In the USA (based on your callsign) I know the FCC specifies /KT, /AG, /AA and /AE because they are in the US callsign group. According to the FCC (97.119):
"If an indicator is self-assigned, it must be included before, after, or both before and after, the call sign. No self-assigned indicator may conflict with any other indicator specified by the FCC Rules or with any prefix assigned to another country."
So it sounds like technically you could argue that you should never sign /R (for repeater), or /M (for mobile - since M belongs to the UK) or /MM (for maritime mobile - since MM corresponds to Scotland).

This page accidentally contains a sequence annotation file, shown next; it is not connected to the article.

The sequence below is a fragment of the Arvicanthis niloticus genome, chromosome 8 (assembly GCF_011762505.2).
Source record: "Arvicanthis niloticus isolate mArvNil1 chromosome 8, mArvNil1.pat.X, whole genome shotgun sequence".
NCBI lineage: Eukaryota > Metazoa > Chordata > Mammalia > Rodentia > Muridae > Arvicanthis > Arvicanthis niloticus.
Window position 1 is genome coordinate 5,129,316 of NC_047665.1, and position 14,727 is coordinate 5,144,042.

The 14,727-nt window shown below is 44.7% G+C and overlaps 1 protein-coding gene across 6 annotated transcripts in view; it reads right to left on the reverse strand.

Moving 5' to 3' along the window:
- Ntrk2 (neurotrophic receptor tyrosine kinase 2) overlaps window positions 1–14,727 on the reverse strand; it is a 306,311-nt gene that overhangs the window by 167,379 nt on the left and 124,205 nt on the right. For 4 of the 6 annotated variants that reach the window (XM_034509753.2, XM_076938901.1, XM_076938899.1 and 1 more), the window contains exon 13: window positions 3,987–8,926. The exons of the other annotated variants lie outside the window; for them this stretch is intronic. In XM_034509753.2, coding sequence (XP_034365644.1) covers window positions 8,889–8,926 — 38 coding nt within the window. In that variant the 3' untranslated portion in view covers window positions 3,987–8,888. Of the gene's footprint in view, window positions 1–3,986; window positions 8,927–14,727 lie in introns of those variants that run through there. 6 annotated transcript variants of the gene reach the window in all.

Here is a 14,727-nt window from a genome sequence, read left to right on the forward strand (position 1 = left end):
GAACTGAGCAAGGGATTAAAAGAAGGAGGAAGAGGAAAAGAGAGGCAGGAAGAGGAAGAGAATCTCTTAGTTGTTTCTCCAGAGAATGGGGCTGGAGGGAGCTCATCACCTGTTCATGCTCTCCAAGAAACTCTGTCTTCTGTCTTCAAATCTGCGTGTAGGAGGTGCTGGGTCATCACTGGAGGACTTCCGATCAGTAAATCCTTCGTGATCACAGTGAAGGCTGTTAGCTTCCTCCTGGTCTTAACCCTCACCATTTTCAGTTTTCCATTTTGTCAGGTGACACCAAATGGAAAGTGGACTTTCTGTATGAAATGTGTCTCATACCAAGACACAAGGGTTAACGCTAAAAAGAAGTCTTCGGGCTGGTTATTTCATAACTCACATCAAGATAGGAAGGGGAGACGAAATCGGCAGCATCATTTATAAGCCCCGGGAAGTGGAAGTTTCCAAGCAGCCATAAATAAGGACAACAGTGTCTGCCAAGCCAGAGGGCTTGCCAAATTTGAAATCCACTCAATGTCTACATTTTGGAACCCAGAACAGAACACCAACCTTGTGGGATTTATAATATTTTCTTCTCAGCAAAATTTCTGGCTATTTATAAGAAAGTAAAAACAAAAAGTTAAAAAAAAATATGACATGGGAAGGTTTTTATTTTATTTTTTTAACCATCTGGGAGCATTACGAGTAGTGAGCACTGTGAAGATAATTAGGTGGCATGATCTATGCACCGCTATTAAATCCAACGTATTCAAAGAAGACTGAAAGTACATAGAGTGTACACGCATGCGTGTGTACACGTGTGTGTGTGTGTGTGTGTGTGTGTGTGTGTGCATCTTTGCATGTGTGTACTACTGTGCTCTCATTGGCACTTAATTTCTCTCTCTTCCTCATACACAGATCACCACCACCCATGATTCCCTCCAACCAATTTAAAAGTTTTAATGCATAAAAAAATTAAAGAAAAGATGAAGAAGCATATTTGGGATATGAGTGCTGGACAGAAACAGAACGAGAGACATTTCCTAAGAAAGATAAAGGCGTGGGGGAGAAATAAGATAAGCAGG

The consensus here:
is that the FCC rule is badly written. If you're really concerned, you could sign /R. or /RPT, since that is not a prefix assigned to another country.
Based on the ITU article 19, I think you could also make the argument that R is not a prefix - that R0-R9 are prefixes. (http://life.itu.ch/radioclub/rr/art19.htm 19.68). After all, a foreign station in the US can't just transmit VE1RAC/W, they need to transmit VE1RAC/W7.